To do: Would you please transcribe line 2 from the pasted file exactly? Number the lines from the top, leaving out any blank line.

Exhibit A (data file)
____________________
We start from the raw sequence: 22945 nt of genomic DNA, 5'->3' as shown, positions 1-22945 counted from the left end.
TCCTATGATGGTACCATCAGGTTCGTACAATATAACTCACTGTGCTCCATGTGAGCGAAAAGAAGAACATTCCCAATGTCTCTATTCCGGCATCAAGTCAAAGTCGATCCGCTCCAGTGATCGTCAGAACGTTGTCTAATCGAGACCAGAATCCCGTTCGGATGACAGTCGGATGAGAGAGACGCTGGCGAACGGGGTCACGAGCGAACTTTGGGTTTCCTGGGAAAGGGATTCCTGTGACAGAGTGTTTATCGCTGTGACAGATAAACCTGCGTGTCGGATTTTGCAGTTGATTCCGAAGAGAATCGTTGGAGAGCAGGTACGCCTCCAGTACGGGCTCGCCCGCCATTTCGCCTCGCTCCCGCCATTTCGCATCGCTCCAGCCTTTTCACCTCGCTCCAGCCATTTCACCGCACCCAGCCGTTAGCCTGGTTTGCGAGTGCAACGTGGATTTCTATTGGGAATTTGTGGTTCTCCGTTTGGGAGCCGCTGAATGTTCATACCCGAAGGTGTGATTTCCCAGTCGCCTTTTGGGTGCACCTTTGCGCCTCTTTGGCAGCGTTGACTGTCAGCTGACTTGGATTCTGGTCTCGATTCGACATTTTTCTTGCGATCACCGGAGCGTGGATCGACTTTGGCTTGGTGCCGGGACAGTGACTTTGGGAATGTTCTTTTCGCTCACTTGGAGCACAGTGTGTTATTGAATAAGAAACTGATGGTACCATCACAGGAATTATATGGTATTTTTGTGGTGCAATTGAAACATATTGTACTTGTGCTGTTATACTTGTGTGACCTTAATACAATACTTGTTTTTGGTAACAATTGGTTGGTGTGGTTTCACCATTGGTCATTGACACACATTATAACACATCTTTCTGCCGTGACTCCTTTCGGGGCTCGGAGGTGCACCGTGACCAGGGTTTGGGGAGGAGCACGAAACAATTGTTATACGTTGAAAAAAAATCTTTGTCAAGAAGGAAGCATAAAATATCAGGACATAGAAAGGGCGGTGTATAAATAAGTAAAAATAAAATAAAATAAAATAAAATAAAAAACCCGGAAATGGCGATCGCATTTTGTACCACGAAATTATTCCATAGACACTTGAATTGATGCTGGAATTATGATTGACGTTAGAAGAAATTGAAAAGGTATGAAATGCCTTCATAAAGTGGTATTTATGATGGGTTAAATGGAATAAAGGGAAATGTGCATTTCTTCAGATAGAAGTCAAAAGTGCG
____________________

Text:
TCCTATGATGGTACCATCAGGTTCGTACAATATAACTCACTGTGCTCCATGTGAGCGAAAAGAAGAACATTCCCAATGTCTCTATTCCGGCATCAAGTCAAAGTCGATCCGCTCCAGTGATCGTCAGAACGTTGTCTAATCGAGACCAGAATCCCGTTCGGATGACAGTCGGATGAGAGAGACGCTGGCGAACGGGGTCACGAGCGAACTTTGGGTTTCCTGGGAAAGGGATTCCTGTGACAGAGTGTTTATCGCTGTGACAGATAAACCTGCGTGTCGGATTTTGCAGTTGATTCCGAAGAGAATCGTTGGAGAGCAGGTACGCCTCCAGTACGGGCTCGCCCGCCATTTCGCCTCGCTCCCGCCATTTCGCATCGCTCCAGCCTTTTCACCTCGCTCCAGCCATTTCACCGCACCCAGCCGTTAGCCTGGTTTGCGAGTGCAACGTGGATTTCTATTGGGAATTTGTGGTTCTCCGTTTGGGAGCCGCTGAATGTTCATACCCGAAGGTGTGATTTCCCAGTCGCCTTTTGGGTGCACCTTTGCGCCTCTTTGGCAGCGTTGACTGTCAGCTGACTTGGATTCTGGTCTCGATTCGACATTTTTCTTGCGATCACCGGAGCGTGGATCGACTTTGGCTTGGTGCCGGGACAGTGACTTTGGGAATGTTCTTTTCGCTCACTTGGAGCACAGTGTGTTATTGAATAAGAAACTGATGGTACCATCACAGGAATTATATGGTATTTTTGTGGTGCAATTGAAACATATTGTACTTGTGCTGTTATACTTGTGTGACCTTAATACAATACTTGTTTTTGGTAACAATTGGTTGGTGTGGTTTCACCATTGGTCATTGACACACATTATAACACATCTTTCTGCCGTGACTCCTTTCGGGGCTCGGAGGTGCACCGTGACCAGGGTTTGGGGAGGAGCACGAAACAATTGTTATACGTTGAAAAAAAATCTTTGTCAAGAAGGAAGCATAAAATATCAGGACATAGAAAGGGCGGTGTATAAATAAGTAAAAATAAAATAAAATAAAATAAAATAAAAAACCCGGAAATGGCGATCGCATTTTGTACCACGAAATTATTCCATAGACACTTGAATTGATGCTGGAATTATGATTGACGTTAGAAGAAATTGAAAAGGTATGAAATGCCTTCATAAAGTGGTATTTATGATGGGTTAAATGGAATAAAGGGAAATGTGCATTTCTTCAGATAGAAGTCAAAAGTGCG